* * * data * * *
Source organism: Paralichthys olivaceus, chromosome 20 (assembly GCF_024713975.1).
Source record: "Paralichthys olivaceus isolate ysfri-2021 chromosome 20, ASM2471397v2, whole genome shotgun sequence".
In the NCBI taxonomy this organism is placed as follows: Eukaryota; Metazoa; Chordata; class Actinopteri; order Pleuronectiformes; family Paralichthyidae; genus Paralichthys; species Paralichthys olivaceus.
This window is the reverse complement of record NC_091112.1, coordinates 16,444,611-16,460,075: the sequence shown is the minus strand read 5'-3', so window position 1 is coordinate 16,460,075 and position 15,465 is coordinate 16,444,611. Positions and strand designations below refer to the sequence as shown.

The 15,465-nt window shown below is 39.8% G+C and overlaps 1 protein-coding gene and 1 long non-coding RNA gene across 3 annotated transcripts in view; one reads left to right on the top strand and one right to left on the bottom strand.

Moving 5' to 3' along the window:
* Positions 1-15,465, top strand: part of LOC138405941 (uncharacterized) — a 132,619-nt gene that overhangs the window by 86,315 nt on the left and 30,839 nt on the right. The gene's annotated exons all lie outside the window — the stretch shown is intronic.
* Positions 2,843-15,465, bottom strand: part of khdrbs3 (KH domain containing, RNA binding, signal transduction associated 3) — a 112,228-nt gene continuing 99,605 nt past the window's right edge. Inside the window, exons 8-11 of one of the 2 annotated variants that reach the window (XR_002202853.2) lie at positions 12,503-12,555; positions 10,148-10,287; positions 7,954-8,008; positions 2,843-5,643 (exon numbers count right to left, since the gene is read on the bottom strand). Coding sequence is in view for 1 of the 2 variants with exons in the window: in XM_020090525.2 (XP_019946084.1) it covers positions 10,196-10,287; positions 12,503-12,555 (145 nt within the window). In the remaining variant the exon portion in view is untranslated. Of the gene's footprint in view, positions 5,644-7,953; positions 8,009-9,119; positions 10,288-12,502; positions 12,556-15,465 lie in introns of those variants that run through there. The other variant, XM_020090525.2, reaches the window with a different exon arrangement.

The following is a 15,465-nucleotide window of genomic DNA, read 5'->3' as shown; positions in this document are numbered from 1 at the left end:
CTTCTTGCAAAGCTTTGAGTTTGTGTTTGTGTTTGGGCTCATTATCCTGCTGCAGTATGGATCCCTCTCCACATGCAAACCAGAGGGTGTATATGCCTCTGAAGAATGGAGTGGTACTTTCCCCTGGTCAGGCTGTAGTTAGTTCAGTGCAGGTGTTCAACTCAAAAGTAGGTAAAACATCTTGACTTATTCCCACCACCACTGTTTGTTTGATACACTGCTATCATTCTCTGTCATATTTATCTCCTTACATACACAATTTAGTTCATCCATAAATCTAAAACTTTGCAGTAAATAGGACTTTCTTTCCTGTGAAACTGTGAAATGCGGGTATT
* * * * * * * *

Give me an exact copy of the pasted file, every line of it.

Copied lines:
Source organism: Paralichthys olivaceus, chromosome 20 (assembly GCF_024713975.1).
Source record: "Paralichthys olivaceus isolate ysfri-2021 chromosome 20, ASM2471397v2, whole genome shotgun sequence".
In the NCBI taxonomy this organism is placed as follows: Eukaryota; Metazoa; Chordata; class Actinopteri; order Pleuronectiformes; family Paralichthyidae; genus Paralichthys; species Paralichthys olivaceus.
This window is the reverse complement of record NC_091112.1, coordinates 16,444,611-16,460,075: the sequence shown is the minus strand read 5'-3', so window position 1 is coordinate 16,460,075 and position 15,465 is coordinate 16,444,611. Positions and strand designations below refer to the sequence as shown.

The 15,465-nt window shown below is 39.8% G+C and overlaps 1 protein-coding gene and 1 long non-coding RNA gene across 3 annotated transcripts in view; one reads left to right on the top strand and one right to left on the bottom strand.

Moving 5' to 3' along the window:
* Positions 1-15,465, top strand: part of LOC138405941 (uncharacterized) — a 132,619-nt gene that overhangs the window by 86,315 nt on the left and 30,839 nt on the right. The gene's annotated exons all lie outside the window — the stretch shown is intronic.
* Positions 2,843-15,465, bottom strand: part of khdrbs3 (KH domain containing, RNA binding, signal transduction associated 3) — a 112,228-nt gene continuing 99,605 nt past the window's right edge. Inside the window, exons 8-11 of one of the 2 annotated variants that reach the window (XR_002202853.2) lie at positions 12,503-12,555; positions 10,148-10,287; positions 7,954-8,008; positions 2,843-5,643 (exon numbers count right to left, since the gene is read on the bottom strand). Coding sequence is in view for 1 of the 2 variants with exons in the window: in XM_020090525.2 (XP_019946084.1) it covers positions 10,196-10,287; positions 12,503-12,555 (145 nt within the window). In the remaining variant the exon portion in view is untranslated. Of the gene's footprint in view, positions 5,644-7,953; positions 8,009-9,119; positions 10,288-12,502; positions 12,556-15,465 lie in introns of those variants that run through there. The other variant, XM_020090525.2, reaches the window with a different exon arrangement.

The following is a 15,465-nucleotide window of genomic DNA, read 5'->3' as shown; positions in this document are numbered from 1 at the left end:
CTTCTTGCAAAGCTTTGAGTTTGTGTTTGTGTTTGGGCTCATTATCCTGCTGCAGTATGGATCCCTCTCCACATGCAAACCAGAGGGTGTATATGCCTCTGAAGAATGGAGTGGTACTTTCCCCTGGTCAGGCTGTAGTTAGTTCAGTGCAGGTGTTCAACTCAAAAGTAGGTAAAACATCTTGACTTATTCCCACCACCACTGTTTGTTTGATACACTGCTATCATTCTCTGTCATATTTATCTCCTTACATACACAATTTAGTTCATCCATAAATCTAAAACTTTGCAGTAAATAGGACTTTCTTTCCTGTGAAACTGTGAAATGCGGGTATT